A shed is so much more than a place to tinker and store things in. It’s a place where men can retreat, share a beer with a mate and escape from the world. Justin Felix caught up with a photographer who captures the private relationship between a man and his shed.
I’ve never met a professional photographer who wasn’t insanely passionate about their job and for that reason alone it’s a profession I’ve always admired. In fact, if my love for writing ever dissipated, I think photography would come and sweep me off my feet.
The two art forms are similar in a lot of regards. They can each capture a moment or various moments in time and while they can both stand on their own two feet, they are so much more powerful when delivered in unison. Photographers are story tellers and just like writers they simply long for someone to listen. One such story teller is Craig Wetjen.
Craig has been a photographer for over three decades, so it’s fair to say he knows a thing or two about capturing the right image. He was born and bred in the United States where, before emigrating, he was employed at NASA’s Jet Propulsion Laboratories as a photographer for the Mars Pathfinder and Cassini projects. A project that he describes as an awesome experience.
Eighteen years ago he moved to Australia to teach photography and digital imaging at RMIT, Melbourne, where he was pivotal in the establishment of the first cutting-edge digital photography course.
Wedding photography has been Craig’s forte for the better part of 14 years but he also specialises in portraits of families and individuals. His passion for the art form is overwhelming; however, he explains that if it wasn’t for his latest project, he may have given the camera away altogether.
In his own words, his latest project aims to showcase the very private relationship between a man and his shed. A man’s shed is a place to shelter, not just from the rain but from the ups and downs of daily life. It is as much a mental as a physical hideaway. By tradition, the shed is a male preserve where a man can retreat… a sanctuary.
“The idea to shoot men in their sheds came about through photographing my father-in-law in his shed after my wife kept asking me to photograph him. I really enjoyed that quiet time with my own father-in-law. I also enjoyed the fact that I could create a photograph in my own time because I am usually under instruction from the bride and groom wants,” Craig explains.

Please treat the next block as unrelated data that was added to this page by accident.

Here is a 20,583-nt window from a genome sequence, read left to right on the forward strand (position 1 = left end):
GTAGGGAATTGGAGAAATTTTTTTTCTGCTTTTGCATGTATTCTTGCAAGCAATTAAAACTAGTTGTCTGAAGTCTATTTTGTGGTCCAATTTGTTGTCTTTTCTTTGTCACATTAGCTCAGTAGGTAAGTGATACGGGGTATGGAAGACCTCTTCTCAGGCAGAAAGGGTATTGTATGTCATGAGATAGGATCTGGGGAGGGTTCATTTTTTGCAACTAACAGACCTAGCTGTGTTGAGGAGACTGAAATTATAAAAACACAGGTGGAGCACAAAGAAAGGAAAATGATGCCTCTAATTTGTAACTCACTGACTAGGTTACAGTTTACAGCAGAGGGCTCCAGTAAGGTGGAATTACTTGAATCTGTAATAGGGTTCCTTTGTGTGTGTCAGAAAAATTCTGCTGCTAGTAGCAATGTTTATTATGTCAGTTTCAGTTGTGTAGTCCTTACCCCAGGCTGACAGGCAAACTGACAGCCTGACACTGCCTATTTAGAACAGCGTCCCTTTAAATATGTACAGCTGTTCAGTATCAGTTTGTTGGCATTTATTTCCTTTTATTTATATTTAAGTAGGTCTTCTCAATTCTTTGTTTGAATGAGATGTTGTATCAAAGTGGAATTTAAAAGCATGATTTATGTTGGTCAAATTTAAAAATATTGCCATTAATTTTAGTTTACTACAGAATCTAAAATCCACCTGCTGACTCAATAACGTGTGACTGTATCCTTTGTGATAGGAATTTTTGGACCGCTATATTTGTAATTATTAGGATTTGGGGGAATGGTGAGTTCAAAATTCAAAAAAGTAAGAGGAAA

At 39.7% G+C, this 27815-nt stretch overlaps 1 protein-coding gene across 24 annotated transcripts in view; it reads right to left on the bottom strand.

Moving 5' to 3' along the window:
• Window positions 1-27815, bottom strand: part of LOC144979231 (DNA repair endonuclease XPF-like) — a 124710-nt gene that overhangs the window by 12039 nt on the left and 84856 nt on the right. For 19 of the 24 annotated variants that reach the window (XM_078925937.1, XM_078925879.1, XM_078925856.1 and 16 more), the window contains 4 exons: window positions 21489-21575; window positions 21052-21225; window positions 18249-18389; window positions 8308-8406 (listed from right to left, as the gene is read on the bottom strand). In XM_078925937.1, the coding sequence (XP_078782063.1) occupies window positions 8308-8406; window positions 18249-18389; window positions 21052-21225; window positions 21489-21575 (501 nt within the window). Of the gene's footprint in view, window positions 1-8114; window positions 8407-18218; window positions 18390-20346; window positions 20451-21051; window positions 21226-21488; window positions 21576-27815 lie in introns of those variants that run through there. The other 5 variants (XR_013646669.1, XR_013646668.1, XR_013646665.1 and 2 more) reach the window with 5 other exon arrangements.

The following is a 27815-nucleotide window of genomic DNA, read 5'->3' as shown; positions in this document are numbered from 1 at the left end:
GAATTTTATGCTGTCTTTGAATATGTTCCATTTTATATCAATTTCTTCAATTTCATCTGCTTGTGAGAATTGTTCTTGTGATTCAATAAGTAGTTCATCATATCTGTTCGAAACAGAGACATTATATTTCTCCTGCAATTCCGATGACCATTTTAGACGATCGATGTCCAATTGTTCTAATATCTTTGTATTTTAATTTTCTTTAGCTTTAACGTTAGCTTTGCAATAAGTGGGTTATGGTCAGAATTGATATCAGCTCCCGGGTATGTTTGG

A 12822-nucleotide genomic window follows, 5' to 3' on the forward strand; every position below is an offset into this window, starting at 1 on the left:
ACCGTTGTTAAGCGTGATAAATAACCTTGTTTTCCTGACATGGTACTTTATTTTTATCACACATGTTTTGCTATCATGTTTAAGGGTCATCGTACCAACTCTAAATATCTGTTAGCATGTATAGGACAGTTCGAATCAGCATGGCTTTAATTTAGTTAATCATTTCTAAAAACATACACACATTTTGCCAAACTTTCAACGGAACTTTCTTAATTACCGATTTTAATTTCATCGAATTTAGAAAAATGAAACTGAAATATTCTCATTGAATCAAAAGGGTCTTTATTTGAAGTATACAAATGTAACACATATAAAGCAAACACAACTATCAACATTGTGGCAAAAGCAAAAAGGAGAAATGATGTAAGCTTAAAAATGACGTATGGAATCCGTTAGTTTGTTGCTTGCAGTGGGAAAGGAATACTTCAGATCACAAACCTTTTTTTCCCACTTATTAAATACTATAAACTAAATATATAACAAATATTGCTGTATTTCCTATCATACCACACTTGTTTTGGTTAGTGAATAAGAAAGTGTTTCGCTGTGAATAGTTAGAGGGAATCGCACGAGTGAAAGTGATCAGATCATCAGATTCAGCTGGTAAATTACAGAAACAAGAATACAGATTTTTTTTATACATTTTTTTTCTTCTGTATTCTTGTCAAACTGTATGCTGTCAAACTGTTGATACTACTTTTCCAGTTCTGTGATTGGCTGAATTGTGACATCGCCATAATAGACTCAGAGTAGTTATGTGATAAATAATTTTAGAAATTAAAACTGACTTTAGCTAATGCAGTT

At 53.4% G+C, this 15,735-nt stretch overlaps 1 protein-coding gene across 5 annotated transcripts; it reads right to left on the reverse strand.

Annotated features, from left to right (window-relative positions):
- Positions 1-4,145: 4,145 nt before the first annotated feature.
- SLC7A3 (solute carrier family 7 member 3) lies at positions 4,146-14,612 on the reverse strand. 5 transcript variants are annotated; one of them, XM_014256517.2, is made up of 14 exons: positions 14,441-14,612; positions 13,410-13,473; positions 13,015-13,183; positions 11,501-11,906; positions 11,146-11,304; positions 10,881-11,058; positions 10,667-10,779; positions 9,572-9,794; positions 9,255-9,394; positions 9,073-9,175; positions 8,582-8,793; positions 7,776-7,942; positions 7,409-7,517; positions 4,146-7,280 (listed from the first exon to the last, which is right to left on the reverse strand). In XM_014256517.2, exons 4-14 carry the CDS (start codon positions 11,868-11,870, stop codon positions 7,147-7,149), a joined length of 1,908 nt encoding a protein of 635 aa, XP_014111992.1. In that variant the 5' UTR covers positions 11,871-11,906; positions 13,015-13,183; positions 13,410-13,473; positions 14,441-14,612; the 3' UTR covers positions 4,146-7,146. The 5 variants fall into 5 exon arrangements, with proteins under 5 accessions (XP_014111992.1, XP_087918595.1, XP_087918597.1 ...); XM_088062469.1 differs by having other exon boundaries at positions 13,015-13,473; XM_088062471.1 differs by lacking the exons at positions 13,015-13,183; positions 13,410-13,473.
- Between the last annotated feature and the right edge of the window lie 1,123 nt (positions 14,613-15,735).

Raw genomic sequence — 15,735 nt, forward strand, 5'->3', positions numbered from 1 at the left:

“I then developed the idea of photographing men in their sheds and once I started, I quickly realised that it was more than a photography session. I loved hearing their stories and taking the time to just talk to them. I think as humans we probably spend too much time on the go and don’t actually stop and take the time to talk and listen.”
As the project was beginning to take shape, Craig was diagnosed with chronic lymphocytic leukaemia. While the condition doesn’t require any treatment, the diagnosis was enough to accelerate, if not shift the focus of the project somewhat.
“There were no real symptoms but I just wasn’t feeling right upstairs. And if I’m not feeling right, I can’t give my family the attention they need and that’s the most important aspect of my life. I watched on as my business slowly evaporated in front of my face. The whole photography thing was doing my head in. I think it was the fact that everyone was beginning to call themselves a photographer,” Craig continues.
“The project was in motion but the direction changed slight. I wanted more of an emphasis on the mental and physical health of men.
If it wasn’t for Craig doing his own mental health assessment, he wouldn’t have found out about the health issues he has to deal with for the rest of his life.
“I figured that my project could be used as a platform to make men aware of the importance of speaking up or seeking medical attention because generally speaking, men don’t take an active interest in their own health and wellbeing,” Craig says.
The scope for Craig’s project continually grows but his first goal is to publish a book. He’s aiming to shoot and interview 100 men across Victoria (he can only travel so far) before printing the books on demand. Christmas 2014 is the goal; however he doesn’t want to put too much pressure on himself. At the moment he’s just enjoying being out there, doing what he loves.
“They always say that behind every photograph is a thousand words but there’s more than a thousand words behind each and every one of the men I’ve been meeting with. Some of the stories I am collecting are just mind-blowing. And for me to be able to capture that is pretty special. It’s actually become more about the stories than the photographs. I think the biggest asset to what I do is actually listening to their stories before I get the camera out. The photography speaks more about them and who they are rather than just what they and their sheds look like.